There was one particular drill in the academy everyone dreaded, 'the maze'. It required us to enter a pitch black, smoke filled building wearing our mask and breath off the tank then search for a 180 pound mannequin. Hypothetically, if you took your mask off because you were too hot or ran out of air, you would be killed by the heat or toxic gases.
The idea we would be doing this in a real fire terrified everyone as we crawled around, sweeping an arm out in front to find the body in five minutes or less. The drill took its toll on everyone.
"You're too late Abernathy, the victim is dead from the heat or smoke," The instructor informed him on his second attempt.
Bill sat on the ground in dejection, his face flushed and sweaty. He wanted desperately to be a firefighter to please his father, a district chief, he often failed from over exertion. I offered him a hand and pulled him to his feet.
"You'll get it, just relax so you can think clearly," I encouraged. He gave a halfhearted nod and walked back to the engine.
“You finally learned to relax huh?” I kidded him and he shrugged humbly.
He got his badge of courage to impress the old man and promptly got himself kicked upstairs to safer work. If anyone was suited for this job, Bill was it. He was articulate and understood the game.
“And look what you were hiding all this time. No wonder you scored better than us at the tower drills,” he said with mock outrage. It was easy for me to hike up five stories in full gear hauling an eighty pound hose. We had a good laugh over that history.
" Had I known, I could have better handled the press clusterfuck after seeing you in Mallin's office," he tried to look cross but his wide grin gave him away.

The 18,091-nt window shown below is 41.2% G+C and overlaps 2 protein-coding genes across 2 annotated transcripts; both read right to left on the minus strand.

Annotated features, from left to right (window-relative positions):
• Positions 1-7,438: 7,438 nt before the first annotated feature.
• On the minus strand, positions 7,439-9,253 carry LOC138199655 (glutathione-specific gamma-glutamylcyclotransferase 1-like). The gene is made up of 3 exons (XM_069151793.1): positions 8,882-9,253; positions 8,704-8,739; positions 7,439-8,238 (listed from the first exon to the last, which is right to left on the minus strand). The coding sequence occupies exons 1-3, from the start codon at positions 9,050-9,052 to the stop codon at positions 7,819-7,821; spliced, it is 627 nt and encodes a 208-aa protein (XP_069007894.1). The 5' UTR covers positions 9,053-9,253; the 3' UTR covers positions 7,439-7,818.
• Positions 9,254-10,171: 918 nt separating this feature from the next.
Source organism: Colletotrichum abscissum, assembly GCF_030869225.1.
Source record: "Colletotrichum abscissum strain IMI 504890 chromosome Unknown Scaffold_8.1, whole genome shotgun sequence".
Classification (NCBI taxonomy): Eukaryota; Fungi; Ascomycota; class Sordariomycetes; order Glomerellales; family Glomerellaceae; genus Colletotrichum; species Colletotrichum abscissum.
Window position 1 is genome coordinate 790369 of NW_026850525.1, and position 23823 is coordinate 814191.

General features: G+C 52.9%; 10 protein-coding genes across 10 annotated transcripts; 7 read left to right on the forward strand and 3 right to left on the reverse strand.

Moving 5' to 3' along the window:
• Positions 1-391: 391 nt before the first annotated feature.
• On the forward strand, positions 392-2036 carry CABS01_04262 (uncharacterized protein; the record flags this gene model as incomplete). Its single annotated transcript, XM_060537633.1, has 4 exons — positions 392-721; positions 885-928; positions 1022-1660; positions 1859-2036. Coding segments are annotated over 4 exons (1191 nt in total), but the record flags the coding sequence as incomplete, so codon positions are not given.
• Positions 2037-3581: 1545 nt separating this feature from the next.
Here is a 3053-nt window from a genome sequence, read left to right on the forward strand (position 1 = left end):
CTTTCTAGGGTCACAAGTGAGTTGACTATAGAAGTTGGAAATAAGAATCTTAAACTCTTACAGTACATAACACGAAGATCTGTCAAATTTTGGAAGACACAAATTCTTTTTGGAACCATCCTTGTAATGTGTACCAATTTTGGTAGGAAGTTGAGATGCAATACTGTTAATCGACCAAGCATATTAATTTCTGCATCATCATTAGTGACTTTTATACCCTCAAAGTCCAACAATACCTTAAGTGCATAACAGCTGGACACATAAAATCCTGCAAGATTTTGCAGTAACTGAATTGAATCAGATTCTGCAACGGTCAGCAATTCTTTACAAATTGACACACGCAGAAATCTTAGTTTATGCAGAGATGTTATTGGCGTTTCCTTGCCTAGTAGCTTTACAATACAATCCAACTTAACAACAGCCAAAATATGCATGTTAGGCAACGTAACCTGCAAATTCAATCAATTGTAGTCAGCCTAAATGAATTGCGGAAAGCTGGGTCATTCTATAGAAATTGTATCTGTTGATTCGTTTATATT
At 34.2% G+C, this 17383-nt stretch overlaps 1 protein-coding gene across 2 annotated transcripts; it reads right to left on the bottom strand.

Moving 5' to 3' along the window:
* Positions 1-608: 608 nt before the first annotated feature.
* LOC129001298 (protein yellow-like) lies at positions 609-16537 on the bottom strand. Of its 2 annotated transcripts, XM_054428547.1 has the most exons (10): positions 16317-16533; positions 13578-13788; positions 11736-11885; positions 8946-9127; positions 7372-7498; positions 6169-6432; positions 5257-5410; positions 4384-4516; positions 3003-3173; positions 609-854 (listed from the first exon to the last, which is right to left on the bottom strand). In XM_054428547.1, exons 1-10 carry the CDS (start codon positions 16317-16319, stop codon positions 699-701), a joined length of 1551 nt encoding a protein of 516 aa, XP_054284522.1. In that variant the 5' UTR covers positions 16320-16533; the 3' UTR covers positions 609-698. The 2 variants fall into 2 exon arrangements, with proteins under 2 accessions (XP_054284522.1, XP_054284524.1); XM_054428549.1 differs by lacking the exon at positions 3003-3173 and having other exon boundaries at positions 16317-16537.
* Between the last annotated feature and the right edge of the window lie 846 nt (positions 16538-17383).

“You were there? Damn, I didn't recognize you." I said, stunned.
"I'm not surprised, you looked like the proverbial deer in the headlights," he said highly amused.
"No kidding. Sorry I would have come by sooner, but I’ve been busy," I said, ducking my head in embarrassment.
Bill was unfazed and we got down to business. I explained what we had planned for the big press conference and answered any questions he had.
“Good, now when the big dog comes around, I got something I can throw to them so they don’t go digging in the trash,” he said with relief. The “Big Dog”, as he called the press had a habit of relying on unreliable eyewitness accounts for a sound bite if the PBF didn’t talk to them.
He offered to deal with the union representative, who was another grandstanding pain in the ass, and as ambitious as the Chief. Bill had a good grasp of the situation and I told him to call me or Stori if he needed anything.
“Fine, I can't have you hogging the spotlight Mr. Bigshot,” he teased.
“ You keep the press at bay and you can still be the poster boy for the bureau,” I shot back.
We shook hands with a promise to get a beer sometime. I wished my relationship with the press could be as cordial as my meeting with Bill.
I got to work afterwards, parking at the rear entrance as I always do. A swarm of photographers were buzzing around but I ignored them.